I have spoken with spirits concerning influx into the ideas of thought, saying that men can by no means believe there are such countless things in them, for they conceive thought to be a merely simple and single thing; thus they judge from the exterior sensuous. The spirits with whom I then spoke were of the opinion that there is nothing within ideas, having impressed this upon themselves in the life of the body. But in order that they might comprehend that they perceive countless things as one, I was allowed to say that the motions of myriads of moving fibers concur in one action, and that also at the same time all things in the body move and adapt themselves for that action, both in general and in particular; and yet that little action appears simple and single, as if nothing of the kind were in it; and in like manner that countless things concur together to form one utterance, as the foldings of the lips and of all the muscles and fibers thereof; also the movements of the tongue, throat, larynx, windpipe, lungs, and diaphragm, with all the muscles thereof in general and in particular. Now as the man perceives one utterance therefrom as merely a simple sound which has nothing in it, it may be seen how gross is perception from the sensuous. What then must be the perception from the sensuous concerning those ideas of thought which are in a purer world, and thus more remote from what is sensuous! [AC6622]
Very few can believe that there are societies of spirits and of angels to which all the things in man correspond; also that the more societies there are, and the more in a society, the better and stronger is the correspondence; for in unanimous numbers there is strength. In order that I might know that this is so, it was shown how they act and flow into the face, how into the muscles of the forehead, into those of the cheeks, and into those of the chin and throat. Those who belonged to this province were permitted to flow in, and then every particular was varied according to their influx. Some of them also conversed with me, but they did not know that they were assigned to the province of the face; for to what province they are assigned is unknown to spirits, but not to angels. [AC4800]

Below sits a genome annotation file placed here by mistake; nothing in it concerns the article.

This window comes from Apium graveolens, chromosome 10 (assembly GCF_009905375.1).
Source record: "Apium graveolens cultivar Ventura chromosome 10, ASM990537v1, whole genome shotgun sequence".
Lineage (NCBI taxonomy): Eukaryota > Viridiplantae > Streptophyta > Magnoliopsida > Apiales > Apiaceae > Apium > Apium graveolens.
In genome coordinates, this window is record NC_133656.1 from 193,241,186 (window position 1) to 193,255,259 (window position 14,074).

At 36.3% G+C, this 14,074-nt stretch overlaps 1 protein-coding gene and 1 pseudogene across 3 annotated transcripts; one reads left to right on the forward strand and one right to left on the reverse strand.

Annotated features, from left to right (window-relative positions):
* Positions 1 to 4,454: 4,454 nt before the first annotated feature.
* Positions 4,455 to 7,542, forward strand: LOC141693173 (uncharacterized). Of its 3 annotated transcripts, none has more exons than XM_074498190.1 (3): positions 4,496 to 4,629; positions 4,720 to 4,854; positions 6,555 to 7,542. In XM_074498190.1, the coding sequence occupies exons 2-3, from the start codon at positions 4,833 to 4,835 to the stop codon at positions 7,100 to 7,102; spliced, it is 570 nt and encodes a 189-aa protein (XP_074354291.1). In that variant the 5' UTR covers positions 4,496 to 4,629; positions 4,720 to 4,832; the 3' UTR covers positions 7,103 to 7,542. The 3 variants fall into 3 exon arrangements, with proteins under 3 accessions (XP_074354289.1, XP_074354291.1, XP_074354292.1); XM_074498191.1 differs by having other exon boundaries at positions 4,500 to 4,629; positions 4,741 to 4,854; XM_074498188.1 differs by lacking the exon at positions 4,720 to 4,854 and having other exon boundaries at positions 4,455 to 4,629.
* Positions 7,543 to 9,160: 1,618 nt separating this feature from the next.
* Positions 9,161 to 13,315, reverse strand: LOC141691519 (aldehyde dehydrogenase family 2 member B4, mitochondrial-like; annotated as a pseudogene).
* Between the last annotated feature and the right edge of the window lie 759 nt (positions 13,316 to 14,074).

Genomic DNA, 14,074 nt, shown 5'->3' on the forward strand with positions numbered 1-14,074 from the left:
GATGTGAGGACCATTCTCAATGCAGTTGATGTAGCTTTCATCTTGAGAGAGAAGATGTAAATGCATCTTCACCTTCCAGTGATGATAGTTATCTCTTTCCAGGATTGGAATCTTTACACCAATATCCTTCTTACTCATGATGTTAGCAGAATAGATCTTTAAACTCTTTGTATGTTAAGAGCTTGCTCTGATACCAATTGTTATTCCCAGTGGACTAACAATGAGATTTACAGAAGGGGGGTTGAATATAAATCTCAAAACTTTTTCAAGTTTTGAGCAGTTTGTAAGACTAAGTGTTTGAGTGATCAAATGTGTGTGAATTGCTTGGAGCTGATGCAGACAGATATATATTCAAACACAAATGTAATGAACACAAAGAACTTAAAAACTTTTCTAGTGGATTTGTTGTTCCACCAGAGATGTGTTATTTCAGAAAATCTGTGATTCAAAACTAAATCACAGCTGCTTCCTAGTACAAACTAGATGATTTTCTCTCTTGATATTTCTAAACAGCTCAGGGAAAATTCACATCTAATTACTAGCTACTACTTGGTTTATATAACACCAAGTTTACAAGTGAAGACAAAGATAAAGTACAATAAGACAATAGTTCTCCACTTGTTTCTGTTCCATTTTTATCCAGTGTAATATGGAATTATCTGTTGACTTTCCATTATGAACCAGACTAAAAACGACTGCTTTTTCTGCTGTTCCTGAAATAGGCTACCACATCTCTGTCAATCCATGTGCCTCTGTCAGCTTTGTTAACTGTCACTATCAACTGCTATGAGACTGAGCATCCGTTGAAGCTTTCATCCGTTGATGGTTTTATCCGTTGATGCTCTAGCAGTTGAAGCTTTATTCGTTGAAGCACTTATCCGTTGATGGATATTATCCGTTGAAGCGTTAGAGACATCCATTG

I have heard angels speaking concerning human minds, and concerning their thought and the derivative speech. They compared them to the external form of man, which comes forth and subsists from the innumerable forms that are within-as from the brains, the medulla, the lungs, the heart, liver, pancreas, spleen, stomach, and intestines, besides many other organs, as those of generation in both sexes from the innumerable muscles encompassing these organs; and lastly from the integuments; and from all these being woven together from vessels and fibers, and indeed from vessels and fibers within vessels and fibers, from which come the ducts and lesser forms; thus that the body is composed of things innumerable; all of which nevertheless conspire, each in its own way, to the composition of the external form, in which nothing appears of the things that are within. To this external form they compared human minds, and their thoughts and the derivative speech. But angelic minds they compared to those things which are within, which are relatively illimitable, and also incomprehensible. They also compared the faculty of thinking to the faculty that belongs to the viscera of acting according to the form of the fibers, saying that the faculty is not of the fibers, but of the life in the fibers; just as the faculty of thinking is not of the mind, but of life from the Lord flowing into it. When such comparisons are made by angels they are at the same time exhibited by means of representatives, whereby the interior forms above spoken of are presented visibly and intellectually, in respect to their smallest incomprehensible parts, and this in a moment; but comparisons made by means of spiritual and celestial things, such as take place among the celestial angels, immeasurably surpass in the beauty of wisdom those made by means of natural things. [AC3347]